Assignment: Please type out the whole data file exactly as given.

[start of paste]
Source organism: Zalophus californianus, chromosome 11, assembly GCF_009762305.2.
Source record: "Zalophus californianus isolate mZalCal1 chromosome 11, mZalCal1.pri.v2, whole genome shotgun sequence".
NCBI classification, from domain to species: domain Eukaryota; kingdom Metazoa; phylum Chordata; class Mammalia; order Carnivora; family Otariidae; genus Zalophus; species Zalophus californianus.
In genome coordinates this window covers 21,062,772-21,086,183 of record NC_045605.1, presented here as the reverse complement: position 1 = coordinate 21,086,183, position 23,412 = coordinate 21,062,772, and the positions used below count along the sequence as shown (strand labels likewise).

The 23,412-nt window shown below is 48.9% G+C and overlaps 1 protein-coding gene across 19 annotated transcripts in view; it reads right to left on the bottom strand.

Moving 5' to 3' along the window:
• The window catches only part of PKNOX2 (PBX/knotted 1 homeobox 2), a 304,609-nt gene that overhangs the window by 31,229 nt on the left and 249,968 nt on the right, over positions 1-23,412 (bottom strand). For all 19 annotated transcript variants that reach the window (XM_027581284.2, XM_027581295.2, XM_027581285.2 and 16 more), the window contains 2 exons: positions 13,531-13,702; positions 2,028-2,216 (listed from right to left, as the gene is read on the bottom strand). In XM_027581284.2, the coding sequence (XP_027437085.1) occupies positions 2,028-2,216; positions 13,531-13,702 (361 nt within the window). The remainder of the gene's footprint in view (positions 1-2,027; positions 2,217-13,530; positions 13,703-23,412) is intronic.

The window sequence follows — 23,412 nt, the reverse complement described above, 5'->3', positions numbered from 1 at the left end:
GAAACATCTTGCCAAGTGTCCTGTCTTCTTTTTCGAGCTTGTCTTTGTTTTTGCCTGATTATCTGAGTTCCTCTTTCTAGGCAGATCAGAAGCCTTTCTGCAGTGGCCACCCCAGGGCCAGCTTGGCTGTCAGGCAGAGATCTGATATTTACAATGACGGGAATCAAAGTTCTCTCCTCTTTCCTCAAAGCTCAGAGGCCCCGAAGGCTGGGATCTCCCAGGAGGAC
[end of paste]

Source organism: Zalophus californianus, chromosome 11, assembly GCF_009762305.2.
Source record: "Zalophus californianus isolate mZalCal1 chromosome 11, mZalCal1.pri.v2, whole genome shotgun sequence".
NCBI classification, from domain to species: domain Eukaryota; kingdom Metazoa; phylum Chordata; class Mammalia; order Carnivora; family Otariidae; genus Zalophus; species Zalophus californianus.
In genome coordinates this window covers 21,062,772-21,086,183 of record NC_045605.1, presented here as the reverse complement: position 1 = coordinate 21,086,183, position 23,412 = coordinate 21,062,772, and the positions used below count along the sequence as shown (strand labels likewise).

The 23,412-nt window shown below is 48.9% G+C and overlaps 1 protein-coding gene across 19 annotated transcripts in view; it reads right to left on the bottom strand.

Moving 5' to 3' along the window:
• The window catches only part of PKNOX2 (PBX/knotted 1 homeobox 2), a 304,609-nt gene that overhangs the window by 31,229 nt on the left and 249,968 nt on the right, over positions 1-23,412 (bottom strand). For all 19 annotated transcript variants that reach the window (XM_027581284.2, XM_027581295.2, XM_027581285.2 and 16 more), the window contains 2 exons: positions 13,531-13,702; positions 2,028-2,216 (listed from right to left, as the gene is read on the bottom strand). In XM_027581284.2, the coding sequence (XP_027437085.1) occupies positions 2,028-2,216; positions 13,531-13,702 (361 nt within the window). The remainder of the gene's footprint in view (positions 1-2,027; positions 2,217-13,530; positions 13,703-23,412) is intronic.

The window sequence follows — 23,412 nt, the reverse complement described above, 5'->3', positions numbered from 1 at the left end:
GAAACATCTTGCCAAGTGTCCTGTCTTCTTTTTCGAGCTTGTCTTTGTTTTTGCCTGATTATCTGAGTTCCTCTTTCTAGGCAGATCAGAAGCCTTTCTGCAGTGGCCACCCCAGGGCCAGCTTGGCTGTCAGGCAGAGATCTGATATTTACAATGACGGGAATCAAAGTTCTCTCCTCTTTCCTCAAAGCTCAGAGGCCCCGAAGGCTGGGATCTCCCAGGAGGAC